Dad First, COPD Second
Dad First, COPD Second

Elizabeth provides support, insight and guidance for caregivers.

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A Sunday Breakfast Treat

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Sunday breakfast with the folksMy mother usually makes Sunday breakfast. But during the recent holiday, we decided to eat out. We're a small family — it’s the 3 of us and dad’s cane (that’s another blog).

The older I get, the older I see my father become. He shrivels before my eyes. Once robust, 6-foot-tall man with a personality full of zest, he now hovers and strains to catch a particle of breath. It is sad. But I still laugh – mostly at him because his quirkiness remains. Often, this is the best part.

Dad drives. I sit in the front so we can “bond more.” Mom relaxes in the back. On the way, mom runs an errand. What ensues is a typical day in dad’s smoking life: while he waits, he puffs. Getting him to smoke outside the car has been a coup for mom and I. His bad habit of “lighting up” while still in the driver’s seat, with the door open, remains an infrequent occurrence, but an annoying one, where the smoke redirects itself into the car. I huff. We already overcame the effects of his second-hand drinking, but to inhale that second-hand smoke prompts a cough out of us. Nevertheless, he complies and I am grateful.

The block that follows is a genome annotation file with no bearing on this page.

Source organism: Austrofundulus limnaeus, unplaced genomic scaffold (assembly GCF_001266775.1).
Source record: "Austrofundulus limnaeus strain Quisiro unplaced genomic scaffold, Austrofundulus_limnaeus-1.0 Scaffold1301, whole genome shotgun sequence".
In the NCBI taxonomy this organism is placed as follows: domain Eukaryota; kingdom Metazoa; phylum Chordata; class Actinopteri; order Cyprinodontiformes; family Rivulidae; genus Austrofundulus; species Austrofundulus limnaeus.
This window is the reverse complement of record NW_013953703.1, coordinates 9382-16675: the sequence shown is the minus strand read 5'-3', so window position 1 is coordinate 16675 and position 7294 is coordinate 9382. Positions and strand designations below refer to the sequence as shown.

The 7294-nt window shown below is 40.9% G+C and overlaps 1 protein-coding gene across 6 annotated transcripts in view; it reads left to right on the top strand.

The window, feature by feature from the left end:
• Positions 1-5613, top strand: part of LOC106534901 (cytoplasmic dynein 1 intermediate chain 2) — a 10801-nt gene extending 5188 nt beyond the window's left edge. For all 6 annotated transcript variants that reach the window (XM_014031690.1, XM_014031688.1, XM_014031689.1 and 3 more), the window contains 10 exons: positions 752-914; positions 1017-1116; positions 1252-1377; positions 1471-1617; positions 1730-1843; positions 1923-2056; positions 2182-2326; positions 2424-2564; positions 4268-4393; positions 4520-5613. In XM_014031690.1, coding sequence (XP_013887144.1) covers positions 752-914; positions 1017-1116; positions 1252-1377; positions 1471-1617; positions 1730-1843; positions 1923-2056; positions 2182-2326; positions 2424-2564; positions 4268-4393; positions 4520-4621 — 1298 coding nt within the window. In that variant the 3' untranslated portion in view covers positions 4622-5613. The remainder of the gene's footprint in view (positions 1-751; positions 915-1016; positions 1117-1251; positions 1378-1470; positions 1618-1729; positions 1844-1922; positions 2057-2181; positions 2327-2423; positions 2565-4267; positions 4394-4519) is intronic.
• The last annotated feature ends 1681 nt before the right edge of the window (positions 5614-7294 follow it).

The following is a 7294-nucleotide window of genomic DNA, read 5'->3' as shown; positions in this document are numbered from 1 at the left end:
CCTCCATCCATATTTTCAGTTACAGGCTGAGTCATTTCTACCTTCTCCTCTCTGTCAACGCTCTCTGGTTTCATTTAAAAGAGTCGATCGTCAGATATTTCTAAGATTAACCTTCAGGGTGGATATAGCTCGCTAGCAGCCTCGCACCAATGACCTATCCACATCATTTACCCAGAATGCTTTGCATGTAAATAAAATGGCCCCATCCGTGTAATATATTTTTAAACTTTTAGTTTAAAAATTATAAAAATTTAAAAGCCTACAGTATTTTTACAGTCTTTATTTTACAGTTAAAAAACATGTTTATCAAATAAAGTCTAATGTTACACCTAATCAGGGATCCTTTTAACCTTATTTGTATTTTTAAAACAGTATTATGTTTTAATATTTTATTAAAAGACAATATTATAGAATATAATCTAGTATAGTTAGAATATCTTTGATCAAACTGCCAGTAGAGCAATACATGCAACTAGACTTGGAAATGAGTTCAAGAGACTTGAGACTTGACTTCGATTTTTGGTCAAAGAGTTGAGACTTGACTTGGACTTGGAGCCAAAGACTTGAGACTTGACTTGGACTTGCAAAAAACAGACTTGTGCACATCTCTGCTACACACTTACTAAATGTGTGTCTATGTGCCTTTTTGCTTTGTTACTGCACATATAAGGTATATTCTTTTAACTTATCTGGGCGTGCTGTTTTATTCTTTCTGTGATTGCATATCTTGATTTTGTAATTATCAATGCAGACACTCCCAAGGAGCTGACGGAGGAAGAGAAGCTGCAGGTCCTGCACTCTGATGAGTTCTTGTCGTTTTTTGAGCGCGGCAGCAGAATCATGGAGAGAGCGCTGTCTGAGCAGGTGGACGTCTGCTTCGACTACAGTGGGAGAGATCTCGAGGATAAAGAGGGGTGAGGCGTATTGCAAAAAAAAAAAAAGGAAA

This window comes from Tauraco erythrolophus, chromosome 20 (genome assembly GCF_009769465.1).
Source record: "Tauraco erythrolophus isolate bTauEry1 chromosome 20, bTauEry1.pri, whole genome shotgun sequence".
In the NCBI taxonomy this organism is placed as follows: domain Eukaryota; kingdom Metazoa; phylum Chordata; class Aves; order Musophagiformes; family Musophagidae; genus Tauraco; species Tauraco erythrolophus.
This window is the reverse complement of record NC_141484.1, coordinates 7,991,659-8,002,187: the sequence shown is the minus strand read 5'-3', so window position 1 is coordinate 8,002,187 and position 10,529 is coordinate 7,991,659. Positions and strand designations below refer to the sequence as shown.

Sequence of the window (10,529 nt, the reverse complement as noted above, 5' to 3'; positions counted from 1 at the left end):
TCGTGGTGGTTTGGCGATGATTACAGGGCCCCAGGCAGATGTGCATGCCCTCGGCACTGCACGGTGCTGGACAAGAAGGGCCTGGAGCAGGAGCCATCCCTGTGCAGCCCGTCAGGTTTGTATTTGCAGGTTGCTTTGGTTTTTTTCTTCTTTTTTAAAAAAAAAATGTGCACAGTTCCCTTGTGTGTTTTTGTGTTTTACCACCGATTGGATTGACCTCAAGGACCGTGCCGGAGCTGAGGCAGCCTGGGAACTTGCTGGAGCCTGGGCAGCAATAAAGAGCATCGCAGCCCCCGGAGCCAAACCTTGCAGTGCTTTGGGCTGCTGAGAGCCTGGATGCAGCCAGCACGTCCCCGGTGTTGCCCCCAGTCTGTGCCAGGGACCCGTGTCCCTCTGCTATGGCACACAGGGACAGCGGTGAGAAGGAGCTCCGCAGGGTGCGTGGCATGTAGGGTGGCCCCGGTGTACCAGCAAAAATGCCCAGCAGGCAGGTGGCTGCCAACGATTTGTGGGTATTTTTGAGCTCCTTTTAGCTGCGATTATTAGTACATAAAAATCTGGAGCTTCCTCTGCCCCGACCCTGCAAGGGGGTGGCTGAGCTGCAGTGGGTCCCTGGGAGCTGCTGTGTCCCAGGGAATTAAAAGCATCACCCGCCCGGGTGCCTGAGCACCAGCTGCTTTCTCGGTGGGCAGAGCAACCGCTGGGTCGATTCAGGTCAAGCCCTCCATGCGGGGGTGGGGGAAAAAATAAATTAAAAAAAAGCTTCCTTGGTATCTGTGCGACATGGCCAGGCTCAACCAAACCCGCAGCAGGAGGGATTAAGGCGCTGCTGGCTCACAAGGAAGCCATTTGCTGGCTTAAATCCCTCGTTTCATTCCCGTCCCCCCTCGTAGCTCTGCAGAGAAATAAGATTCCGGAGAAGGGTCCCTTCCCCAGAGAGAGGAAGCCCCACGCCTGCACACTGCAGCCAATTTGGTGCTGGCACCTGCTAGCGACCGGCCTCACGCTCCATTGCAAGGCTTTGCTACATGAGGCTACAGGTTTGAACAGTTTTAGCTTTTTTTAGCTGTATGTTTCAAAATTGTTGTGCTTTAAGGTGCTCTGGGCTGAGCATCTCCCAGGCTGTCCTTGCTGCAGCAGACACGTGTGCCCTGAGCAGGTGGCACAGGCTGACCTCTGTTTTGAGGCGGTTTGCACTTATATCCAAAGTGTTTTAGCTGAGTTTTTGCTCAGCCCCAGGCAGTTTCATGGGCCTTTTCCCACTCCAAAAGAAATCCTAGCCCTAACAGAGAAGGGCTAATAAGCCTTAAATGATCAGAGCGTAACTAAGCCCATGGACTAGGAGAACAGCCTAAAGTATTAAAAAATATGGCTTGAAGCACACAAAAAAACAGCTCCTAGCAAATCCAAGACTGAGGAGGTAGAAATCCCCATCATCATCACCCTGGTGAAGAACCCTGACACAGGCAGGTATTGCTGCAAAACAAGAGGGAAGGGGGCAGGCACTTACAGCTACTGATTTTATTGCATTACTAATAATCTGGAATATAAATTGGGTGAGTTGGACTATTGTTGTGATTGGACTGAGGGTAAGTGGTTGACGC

We head to IHOP. Dad takes his cane and hobbles in. I have to remind myself constantly – as my mother has so well taught me – that he, she, they, come before any of their ailments (thus, Dad First, COPD Second). It is a daily challenge to find the balance. An adult child of an alcoholic, I have the inherent inclination to worry and to want to control the outcomes. Yet, the greatest lesson learned in self-help recovery is that our life scripts are already written. Letting go is not only liberating, it is the best way to care for me, for him, and for her.

After breakfast, dad smokes again. I don’t bother him about it anymore. In fact, when I got word that I would write this blog, I offered, “You know, this is the one time I’m actually going to say to you, “Dad, thanks for smoking.”

For once, something good has come of it.

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About the Author

Elizabeth cares for her mother, a diabetic, and for her father, who suffers from COPD.

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